I was a rock and roll child. I saw Elvis
Truncated by Ed Sullivan, listened to Fats Domino
Sing “Blueberry Hill” and loved “Sixteen Tons,”
Which was proto-rock and roll. I still love it,
But since you can’t remain a child forever,
I cast my net wider, and thanks to my Japanese
Integrated amp, saxophones wash over me each night.
It started with Paul Desmond, who aspired to sound
“Like a dry martini,” and went on to bring to life
The celebrated and the obscure alike: Spike Robinson,
Whom I heard at the Jazz Estate a few blocks away
In 1992; Frank Morgan, who had Milwaukee ties
And whom I wanted to nominate for an honorary degree,
A scam set up for local businessmen; and Coltrane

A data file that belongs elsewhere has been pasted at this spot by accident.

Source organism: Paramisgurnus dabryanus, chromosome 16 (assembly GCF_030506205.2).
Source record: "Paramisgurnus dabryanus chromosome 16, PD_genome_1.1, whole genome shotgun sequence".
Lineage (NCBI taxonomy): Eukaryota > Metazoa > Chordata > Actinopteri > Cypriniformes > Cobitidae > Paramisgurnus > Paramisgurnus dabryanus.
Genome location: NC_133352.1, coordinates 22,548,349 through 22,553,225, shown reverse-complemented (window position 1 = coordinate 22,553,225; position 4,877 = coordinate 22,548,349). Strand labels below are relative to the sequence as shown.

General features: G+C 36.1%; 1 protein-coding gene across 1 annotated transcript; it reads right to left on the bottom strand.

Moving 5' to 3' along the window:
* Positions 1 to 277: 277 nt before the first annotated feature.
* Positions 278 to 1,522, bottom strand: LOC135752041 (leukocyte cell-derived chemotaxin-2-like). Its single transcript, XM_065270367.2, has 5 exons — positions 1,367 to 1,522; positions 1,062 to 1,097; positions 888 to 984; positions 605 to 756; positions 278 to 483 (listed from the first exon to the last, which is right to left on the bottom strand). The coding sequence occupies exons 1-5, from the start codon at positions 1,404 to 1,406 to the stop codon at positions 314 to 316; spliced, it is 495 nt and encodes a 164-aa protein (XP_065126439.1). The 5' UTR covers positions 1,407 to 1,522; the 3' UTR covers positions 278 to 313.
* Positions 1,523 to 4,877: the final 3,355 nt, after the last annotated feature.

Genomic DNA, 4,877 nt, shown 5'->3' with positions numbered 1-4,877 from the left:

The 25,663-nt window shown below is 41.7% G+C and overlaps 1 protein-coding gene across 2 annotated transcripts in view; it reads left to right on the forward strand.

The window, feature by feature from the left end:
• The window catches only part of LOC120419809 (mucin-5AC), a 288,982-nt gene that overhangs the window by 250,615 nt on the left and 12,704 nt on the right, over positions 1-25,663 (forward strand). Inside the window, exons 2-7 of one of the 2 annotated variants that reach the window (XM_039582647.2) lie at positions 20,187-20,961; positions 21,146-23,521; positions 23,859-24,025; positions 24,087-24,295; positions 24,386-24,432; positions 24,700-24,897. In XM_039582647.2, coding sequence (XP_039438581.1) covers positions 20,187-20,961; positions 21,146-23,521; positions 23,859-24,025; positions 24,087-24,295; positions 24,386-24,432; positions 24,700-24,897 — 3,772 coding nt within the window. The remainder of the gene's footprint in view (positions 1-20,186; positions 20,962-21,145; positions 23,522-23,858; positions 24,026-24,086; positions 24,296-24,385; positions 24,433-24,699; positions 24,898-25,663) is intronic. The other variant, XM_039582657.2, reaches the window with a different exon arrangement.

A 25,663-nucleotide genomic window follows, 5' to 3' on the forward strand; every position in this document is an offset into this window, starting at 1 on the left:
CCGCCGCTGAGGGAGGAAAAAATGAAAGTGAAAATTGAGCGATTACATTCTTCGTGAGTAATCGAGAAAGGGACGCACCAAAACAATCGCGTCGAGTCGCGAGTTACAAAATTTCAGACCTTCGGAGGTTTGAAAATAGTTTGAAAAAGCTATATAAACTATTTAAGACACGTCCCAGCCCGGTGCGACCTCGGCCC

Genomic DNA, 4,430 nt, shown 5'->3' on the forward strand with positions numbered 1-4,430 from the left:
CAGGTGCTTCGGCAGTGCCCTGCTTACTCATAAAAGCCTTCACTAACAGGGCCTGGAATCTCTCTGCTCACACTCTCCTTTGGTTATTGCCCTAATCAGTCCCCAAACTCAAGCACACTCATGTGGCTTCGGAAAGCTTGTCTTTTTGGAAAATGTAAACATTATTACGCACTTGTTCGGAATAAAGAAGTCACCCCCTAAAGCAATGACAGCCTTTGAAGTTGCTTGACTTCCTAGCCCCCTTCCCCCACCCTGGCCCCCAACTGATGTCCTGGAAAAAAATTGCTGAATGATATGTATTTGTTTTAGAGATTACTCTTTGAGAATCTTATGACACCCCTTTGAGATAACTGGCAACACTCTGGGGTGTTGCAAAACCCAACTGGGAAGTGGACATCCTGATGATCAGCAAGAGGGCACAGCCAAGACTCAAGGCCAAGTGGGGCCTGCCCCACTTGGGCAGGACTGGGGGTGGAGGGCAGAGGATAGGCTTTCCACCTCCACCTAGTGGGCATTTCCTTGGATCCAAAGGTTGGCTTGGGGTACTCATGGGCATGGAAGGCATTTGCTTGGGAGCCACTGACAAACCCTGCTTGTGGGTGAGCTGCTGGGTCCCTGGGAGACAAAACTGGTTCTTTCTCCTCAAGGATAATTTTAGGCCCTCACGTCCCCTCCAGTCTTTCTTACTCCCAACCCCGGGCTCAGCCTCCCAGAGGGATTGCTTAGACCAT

Of course, that endless aural rope that curls upon itself
And then uncoils. And it wasn’t simply saxophones: Chet 
Baker’s trumpet, plangent and permanent as he fell from 
Young and beautiful to wrecked and toothless; and Bill Evans,
Still perfecting “Autumn Leaves” at Top of the Gate, 
While downstairs in the streets the ’60s boiled. Von Freeman
Died last week at 88. I hadn’t heard of him until he died,
And now here he is, filling up my room with “Time after Time.”
He believed in roughness, and on leaving imperfections in
So his songs wouldn’t lose their souls, which is how I think of poems.
Philip Larkin loved jazz too—a great poet, though disagreeable—
But I don’t know if many other poets on my radar do. Perhaps they  
Think it’s easy, I say to myself as I put on a record of Mal Waldron’s, 
To whom Billie Holiday once whispered a song along a keyboard
In the 5 Spot and Frank O’Hara and everyone there stopped breathing.